Photo by Amy Wilke
Photo by Amy Wilke
After anchoring near an undisturbed island in the early afternoon, the yawl boat (our launch and tugboat) ferries us ashore and we hop across granite rocks to the beach. Everyone wanders off in different directions – exploring inland for blueberries, combing the shore for beach glass, or taking a refreshing swim from the water’s edge. One of the highlights of the week for many of you on our windjammer is a traditional Maine lobster bake – a feature of all our trips. It’s an all-you-can-eat feast with all the fixin’s. Seven lobsters eaten by one person in one sitting is our record, although we wouldn’t recommend it (she seemed pretty uncomfortable afterward!).
The crew has already rowed ashore to the island with everything we need for our feast and we all work to put the meal together for you. A fire is lit, corn is shucked, and various goodies are put out to tide us over until the lobster is ready. Once the fire is really going, the lobster pot – a huge galvanized tub – is filled with 2 to 3 inches of salt water and set on the fire to boil. While we wait for the water to come to a boil, several armloads of seaweed are gathered (being careful to leave some seaweed at each spot so that more can grow back in its place). Once the water is boiling we layer the lobsters, corn, mussels, and clams in the pot, cover it with a “lid” of seaweed, wait for it to come to a boil, and rotate the pot (for even cooking on the fire). When the water comes to second boil we’ll pull some of the seaweed aside and check to see that the lobsters are red all over. When the lobsters are done, the tub is carried away from the fire, the seaweed is arranged on a flat rock, and everything is placed on the seaweed bed – ready to eat!
While we are on an island for our lobster bake, we operate under a Leave No Trace policy. Whatever we take onto the island, we take off. Often we leave with more than we came with, as picking up litter while exploring an island is our contribution to leaving an island better than we found it. Our fires are built below the high tide line in a fire pan to protect the beach rocks from any scarring or cracking; five minutes after we’ve left an island, you can’t tell we’ve been there.
We feast on lobster, mussels, clams, corn on the cob, potatoes and more, all while sitting on a granite-studded island and taking in the pristine and wide-lens vista of the Maine coast. It’s a moment of magic to be sure.
Once everyone has had their fill of lobster, the watermelon is sliced and the makings for S’mores are laid out. There’s always a lively discussion over how to make the best S’more and the proper way to roast a marshmallow. Eventually, the magic must transition back to the schooner and as the sun sinks lower in the sky, we make our way across the water to our home on the ocean leaving only our footprints in the sand as evidence that we were ever on the island at all.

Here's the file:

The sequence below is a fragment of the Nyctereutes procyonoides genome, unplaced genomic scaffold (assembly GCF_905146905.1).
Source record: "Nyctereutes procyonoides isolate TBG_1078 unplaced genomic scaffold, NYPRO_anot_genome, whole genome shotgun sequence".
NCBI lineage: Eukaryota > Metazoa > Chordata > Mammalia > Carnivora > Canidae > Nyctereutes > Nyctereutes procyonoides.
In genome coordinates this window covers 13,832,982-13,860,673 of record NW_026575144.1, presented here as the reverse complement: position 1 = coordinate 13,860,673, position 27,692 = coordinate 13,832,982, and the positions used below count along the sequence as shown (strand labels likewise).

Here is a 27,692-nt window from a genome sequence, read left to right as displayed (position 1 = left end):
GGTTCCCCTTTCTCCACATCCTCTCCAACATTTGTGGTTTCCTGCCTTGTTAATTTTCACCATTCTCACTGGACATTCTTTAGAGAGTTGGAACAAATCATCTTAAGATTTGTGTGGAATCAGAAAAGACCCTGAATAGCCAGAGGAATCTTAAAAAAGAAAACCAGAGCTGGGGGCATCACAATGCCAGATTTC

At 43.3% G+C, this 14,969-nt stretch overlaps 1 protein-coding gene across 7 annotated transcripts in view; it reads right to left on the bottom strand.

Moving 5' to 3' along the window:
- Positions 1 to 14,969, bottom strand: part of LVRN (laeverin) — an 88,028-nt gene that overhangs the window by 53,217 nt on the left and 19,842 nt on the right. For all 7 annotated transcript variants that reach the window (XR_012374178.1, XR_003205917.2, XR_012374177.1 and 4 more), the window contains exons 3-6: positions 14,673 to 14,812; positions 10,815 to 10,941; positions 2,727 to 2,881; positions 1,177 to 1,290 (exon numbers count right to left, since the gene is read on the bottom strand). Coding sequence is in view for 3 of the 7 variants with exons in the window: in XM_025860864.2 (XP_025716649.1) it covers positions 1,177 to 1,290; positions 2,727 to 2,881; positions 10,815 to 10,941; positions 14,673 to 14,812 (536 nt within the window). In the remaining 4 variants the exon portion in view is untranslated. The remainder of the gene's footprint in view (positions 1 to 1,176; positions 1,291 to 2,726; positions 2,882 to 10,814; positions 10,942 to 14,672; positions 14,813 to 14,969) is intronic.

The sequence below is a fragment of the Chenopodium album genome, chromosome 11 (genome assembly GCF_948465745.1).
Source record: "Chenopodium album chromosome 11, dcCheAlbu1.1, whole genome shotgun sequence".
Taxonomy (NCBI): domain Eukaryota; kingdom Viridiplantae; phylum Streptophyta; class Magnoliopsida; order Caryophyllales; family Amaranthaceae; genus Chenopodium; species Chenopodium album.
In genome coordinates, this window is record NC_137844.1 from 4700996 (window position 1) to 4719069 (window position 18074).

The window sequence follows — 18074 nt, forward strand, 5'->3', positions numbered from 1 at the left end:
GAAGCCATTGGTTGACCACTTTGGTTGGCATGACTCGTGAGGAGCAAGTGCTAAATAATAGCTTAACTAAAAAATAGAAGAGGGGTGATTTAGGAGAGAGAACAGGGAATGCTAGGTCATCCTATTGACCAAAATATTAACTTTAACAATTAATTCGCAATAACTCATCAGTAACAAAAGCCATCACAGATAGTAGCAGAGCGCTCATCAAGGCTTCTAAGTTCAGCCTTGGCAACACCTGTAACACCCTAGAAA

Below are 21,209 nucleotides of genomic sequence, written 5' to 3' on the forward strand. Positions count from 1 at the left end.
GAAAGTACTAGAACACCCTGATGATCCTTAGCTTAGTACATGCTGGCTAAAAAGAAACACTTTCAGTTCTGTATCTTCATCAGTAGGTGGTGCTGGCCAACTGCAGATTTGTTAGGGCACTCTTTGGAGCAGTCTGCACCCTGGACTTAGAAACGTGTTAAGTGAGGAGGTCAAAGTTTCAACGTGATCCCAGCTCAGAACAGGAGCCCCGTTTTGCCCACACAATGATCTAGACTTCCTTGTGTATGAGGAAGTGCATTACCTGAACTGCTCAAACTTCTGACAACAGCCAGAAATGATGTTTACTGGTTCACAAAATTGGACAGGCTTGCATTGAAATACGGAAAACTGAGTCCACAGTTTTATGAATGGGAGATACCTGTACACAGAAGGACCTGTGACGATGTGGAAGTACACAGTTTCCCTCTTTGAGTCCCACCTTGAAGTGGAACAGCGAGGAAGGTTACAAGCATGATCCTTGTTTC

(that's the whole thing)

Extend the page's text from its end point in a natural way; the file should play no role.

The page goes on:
Salmon and Leek Chowder
Extending your stay in the Rockland area is an excellent idea but that means finding a place to lay your head at night. Here are our top 5 picks for places to sleep in Rockland Maine.
Every Race Week is special, but this year’s was one for the books. The captains decided the course in the morning at the traditional captain’s meeting. Even as we started the race at the sound of the cannon, we were at the head of the pack. After a full day of tacking and strategizing, we were on the last leg and just under the hills of Rockport off Indian Head Light. The sky was clear and the wind had died to a whiff, and we were all yearning for the forecast 15 knots. We’d had moments of excitement throughout the day, but they’d come and gone as the wind eased. With only two vessels in front of us, we saw wind begin to skim the surface of the water. Seconds later, the vessels ahead of us began to heal and then heal hard. And the wind was upon us. The Riggin gently healed over and when the physics of her majestic sails began to dominate, she started to move forward and pick up speed. The wind drove her with such purpose as we went from a relaxed, everyday sail to a thrilling chase that had us pulling ahead of one of the two vessels. With all of us cheering her on the Riggin finished 2nd in her class and overall! What a moment!
Photos by Susan Land (guest extraordinaire and long time Riggin Relic)
While the main cabin house is getting it’s makeover, the navigation station is also getting a total renovation. Those of you who have sailed with us for a while will remember Mouse, a long-time crew member who has, over the years, become a skilled carpenter and shipwright. He’s back in school for naval architecture and on the weekends we get his good, smart self in our shop. This beautiful nav. station will grace our cabin house this summer! Capt. will get to look at all summer long as he stands back by the wheel. Here’s some photos of the progress. We’ll post when it’s all on board and installed too.
Isn’t it pretty?!
Photos by Alan Castonguay
Photo by Amy Wilke
It started with a discussion about re-caulking the main cabin house. It journeyed past replacing some cabin planks and lots of layers of varnish. It ended with a completely new main cabin house. Just like replacing a stove in a house which turns into entire kitchen renovation. Exactly like that.
Every year we choose a different area of the Riggin upon which to focus. That’s just how owning a schooner built in 1927 goes. This year, the main cabin house got our attention and we had a number of crew members working on the project. Here are some process photos from start to almost finish. And an hilarious short clip of the guys having fun. We aren’t quite to the final coat of paint or the re-installation of the skylight or nav. station but we’ll post those when that happens shortly.
Photos by Capt Jon Finger